We don't and the concepts of 'good' and 'evil' also vary across time and cultures. How we decide is by the actions of those who agree or disagree.
That fits with what you've said so far. I commend your consistency. But then, of course, what you're really ending up with is simply power. Whoever has the power makes the rules, and you have no justice in your complaint that this power is treating you unfairly -- for might makes right -- at least inasmuch as the word "right" can even have meaning within the supposition you defend here.
I don't complain if the powers that be treat me unfairly, if I think they are then I try to do something about them. It's why I tend to hold very few ethics and morals.
I'm happy to get to this, but we'll wait a bit. We need to establish the groundwork above first. Until we have that, it would be premature for us to move on, since we'd have a prior disagreement that would undermine our common agreements.
I think you mean 'I'll wait a bit' but fair enough, I'll wait too.
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Immanuel Can
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Re: Why hasn't Ethics made more progress in today's world?

Post by Immanuel Can »

I don't have a disbelief in absolutes, just that there is a way to have an absolute moral authority.
I think you're stumbling over the word "authority." Let me reword what I mean by it, so it's less offensive to you, and so that you can see why I would say that with no "authority" there are no absolutes. Let the phrase "duty-to-obey" stand in the place of the offensive word. If there is not written into the universe somehow a "duty-to-obey" a particular moral precept, then by definition that precept isn't what we can call "absolute." And absolute has to be something that ought to be obeyed, even when it is not being: i.e. we have an absolute duty to it, whether we recognize it or not.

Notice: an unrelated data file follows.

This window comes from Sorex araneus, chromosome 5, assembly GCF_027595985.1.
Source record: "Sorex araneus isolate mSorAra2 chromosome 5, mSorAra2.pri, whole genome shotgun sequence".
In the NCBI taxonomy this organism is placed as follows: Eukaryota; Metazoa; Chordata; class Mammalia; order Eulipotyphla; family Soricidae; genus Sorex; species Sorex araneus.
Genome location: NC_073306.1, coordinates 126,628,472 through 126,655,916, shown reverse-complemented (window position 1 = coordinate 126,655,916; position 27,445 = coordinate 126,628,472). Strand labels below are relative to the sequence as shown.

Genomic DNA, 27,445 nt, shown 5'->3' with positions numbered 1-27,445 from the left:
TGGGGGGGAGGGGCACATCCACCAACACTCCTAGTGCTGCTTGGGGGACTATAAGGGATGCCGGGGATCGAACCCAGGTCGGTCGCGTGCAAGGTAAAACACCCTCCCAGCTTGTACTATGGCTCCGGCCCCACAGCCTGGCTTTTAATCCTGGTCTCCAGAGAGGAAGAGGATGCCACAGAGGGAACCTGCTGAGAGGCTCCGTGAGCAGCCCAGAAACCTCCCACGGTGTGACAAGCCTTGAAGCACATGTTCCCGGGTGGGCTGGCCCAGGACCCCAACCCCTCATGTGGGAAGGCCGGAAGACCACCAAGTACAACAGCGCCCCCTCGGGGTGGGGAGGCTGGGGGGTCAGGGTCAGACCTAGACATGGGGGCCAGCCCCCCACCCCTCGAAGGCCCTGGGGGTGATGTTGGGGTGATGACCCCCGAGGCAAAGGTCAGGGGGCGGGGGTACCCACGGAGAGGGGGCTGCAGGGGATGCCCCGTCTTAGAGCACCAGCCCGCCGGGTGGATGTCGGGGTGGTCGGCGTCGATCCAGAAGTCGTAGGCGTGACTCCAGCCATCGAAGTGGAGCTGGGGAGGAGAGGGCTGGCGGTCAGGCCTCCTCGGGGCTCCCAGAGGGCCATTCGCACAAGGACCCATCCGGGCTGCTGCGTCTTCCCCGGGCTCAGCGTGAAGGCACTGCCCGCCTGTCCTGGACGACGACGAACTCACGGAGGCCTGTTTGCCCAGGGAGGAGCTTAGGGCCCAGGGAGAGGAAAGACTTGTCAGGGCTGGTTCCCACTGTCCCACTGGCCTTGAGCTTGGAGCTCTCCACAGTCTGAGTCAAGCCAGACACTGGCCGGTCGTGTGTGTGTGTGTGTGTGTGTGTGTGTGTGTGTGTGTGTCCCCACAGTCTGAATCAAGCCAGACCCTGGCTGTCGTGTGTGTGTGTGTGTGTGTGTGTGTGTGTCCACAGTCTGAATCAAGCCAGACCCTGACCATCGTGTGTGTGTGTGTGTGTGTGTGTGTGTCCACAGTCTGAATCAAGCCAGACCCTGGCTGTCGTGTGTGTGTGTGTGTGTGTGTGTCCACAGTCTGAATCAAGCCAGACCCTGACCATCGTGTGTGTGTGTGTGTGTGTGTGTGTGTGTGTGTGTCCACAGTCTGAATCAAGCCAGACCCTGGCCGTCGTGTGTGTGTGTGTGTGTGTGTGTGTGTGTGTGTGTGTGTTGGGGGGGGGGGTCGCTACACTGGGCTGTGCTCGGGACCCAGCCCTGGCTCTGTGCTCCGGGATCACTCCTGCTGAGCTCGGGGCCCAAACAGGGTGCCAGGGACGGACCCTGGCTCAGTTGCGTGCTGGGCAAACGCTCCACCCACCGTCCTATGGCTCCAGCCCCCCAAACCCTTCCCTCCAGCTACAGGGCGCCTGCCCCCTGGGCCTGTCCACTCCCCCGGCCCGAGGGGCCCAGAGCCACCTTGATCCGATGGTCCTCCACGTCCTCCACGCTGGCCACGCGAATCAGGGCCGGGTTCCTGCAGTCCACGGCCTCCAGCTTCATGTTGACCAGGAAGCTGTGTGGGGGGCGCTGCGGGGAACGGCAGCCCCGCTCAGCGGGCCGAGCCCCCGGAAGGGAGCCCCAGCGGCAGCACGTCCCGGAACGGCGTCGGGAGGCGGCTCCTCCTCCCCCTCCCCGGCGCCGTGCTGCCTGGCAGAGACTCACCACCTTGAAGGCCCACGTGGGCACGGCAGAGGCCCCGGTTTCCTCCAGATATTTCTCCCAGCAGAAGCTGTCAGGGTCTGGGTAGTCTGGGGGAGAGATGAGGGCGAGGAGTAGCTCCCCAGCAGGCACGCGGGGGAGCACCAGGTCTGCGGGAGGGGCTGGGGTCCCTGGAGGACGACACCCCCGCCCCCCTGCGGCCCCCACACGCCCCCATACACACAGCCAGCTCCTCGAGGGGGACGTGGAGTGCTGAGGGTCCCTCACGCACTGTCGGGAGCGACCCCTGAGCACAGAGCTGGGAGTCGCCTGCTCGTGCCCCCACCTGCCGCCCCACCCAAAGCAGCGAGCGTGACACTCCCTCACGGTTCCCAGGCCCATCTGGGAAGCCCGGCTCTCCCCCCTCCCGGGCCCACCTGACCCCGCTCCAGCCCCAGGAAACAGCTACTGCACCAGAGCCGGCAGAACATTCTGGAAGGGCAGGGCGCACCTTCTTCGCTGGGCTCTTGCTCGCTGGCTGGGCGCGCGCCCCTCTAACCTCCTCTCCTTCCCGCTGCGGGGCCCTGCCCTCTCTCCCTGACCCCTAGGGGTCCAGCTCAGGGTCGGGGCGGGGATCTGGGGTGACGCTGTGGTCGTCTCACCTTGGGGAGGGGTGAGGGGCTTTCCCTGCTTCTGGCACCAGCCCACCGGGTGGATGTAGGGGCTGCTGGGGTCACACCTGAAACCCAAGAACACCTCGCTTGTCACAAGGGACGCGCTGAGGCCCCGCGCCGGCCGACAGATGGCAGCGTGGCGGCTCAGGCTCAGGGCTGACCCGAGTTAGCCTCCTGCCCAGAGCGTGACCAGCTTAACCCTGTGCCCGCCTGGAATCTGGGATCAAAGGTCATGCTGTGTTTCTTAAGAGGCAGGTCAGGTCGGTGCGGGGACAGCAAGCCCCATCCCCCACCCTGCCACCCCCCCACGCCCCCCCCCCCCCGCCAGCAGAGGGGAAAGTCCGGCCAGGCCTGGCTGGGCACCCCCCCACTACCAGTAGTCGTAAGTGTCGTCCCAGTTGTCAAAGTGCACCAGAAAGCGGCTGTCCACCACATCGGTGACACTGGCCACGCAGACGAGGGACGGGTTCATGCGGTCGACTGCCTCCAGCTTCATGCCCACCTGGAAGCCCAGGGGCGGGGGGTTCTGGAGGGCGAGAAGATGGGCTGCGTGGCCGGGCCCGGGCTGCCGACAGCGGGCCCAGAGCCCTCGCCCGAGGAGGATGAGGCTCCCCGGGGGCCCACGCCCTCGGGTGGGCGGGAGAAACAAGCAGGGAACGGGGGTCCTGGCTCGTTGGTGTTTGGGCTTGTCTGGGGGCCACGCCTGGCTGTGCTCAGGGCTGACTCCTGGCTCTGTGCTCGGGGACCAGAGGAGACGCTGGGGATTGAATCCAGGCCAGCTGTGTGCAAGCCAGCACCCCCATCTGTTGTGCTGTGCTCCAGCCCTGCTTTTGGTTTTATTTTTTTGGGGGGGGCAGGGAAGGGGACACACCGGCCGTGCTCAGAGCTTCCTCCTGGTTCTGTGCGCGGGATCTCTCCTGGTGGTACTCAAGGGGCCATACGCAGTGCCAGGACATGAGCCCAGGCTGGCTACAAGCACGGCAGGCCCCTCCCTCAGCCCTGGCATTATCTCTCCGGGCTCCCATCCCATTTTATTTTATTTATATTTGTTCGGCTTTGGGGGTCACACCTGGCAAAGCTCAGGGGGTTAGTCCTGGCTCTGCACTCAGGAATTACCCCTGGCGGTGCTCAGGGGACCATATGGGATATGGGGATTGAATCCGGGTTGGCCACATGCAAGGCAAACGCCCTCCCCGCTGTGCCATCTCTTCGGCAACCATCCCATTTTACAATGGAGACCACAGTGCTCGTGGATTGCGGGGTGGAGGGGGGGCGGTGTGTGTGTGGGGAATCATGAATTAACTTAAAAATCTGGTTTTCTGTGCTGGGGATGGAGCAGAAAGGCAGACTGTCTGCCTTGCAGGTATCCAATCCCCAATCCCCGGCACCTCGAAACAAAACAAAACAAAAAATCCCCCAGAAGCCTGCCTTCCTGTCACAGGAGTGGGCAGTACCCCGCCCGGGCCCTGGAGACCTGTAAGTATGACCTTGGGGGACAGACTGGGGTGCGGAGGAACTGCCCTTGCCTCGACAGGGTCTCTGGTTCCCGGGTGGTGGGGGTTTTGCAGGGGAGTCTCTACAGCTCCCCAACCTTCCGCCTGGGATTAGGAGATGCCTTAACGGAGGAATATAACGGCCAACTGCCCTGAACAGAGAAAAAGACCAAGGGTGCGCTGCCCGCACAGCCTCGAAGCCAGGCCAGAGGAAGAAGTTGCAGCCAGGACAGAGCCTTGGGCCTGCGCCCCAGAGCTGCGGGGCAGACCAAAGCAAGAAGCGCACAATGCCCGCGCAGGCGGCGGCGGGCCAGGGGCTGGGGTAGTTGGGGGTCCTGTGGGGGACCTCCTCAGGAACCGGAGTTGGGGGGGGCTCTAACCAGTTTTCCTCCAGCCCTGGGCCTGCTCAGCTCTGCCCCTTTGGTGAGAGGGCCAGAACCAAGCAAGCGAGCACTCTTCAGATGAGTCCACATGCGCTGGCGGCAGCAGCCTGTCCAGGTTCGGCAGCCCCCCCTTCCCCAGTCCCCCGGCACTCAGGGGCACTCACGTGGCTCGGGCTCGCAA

So again we should ask, do you disbelieve in moral absolutes, now under that improved definition?
Epistemologically yes but the history of morality and the history of philosophy shows that its a fruitless task and time to move on.
That's irrational, unless universal assent is somehow deemed necessary. But I can't see any reason it would be. And if, as you say, you do believe in absolutes, these absolutes certainly could not be contingent on universal recognition.

People agree and disagree about all kinds of things that we know to be facts. A "Flat Earth" society still exists, but I don't think reasonable people join it. Some people still read their horoscopes, but I don't think that suggests there's no answer to whether or not stars determine our destinies. Some people believe in reincarnation, and some deny it: but that disagreement does not mean that reincarnation will start or stop happening simply because disagreement exists. In all cases, disagreement does prove that people have possession of different degrees of the truth; it does not tell us one iota about whether or not a truth exists over which they are disagreeing. That's pretty basic logic, really.
We don't [know, absent any higher code, any moral facts] and the concepts of 'good' and 'evil' also vary across time and cultures. How we decide is by the actions of those who agree or disagree.
So forcible slavery is not really, ultimately "wrong'? Wife beating is "right" in cultures that believe it is? Child molestation is "okay" if lots of people practice it? And the Holocaust wouldn't have been "wrong" if enough people had agreed with it? You're happy with those consequences? Because they are the logical corollaries of what you just said.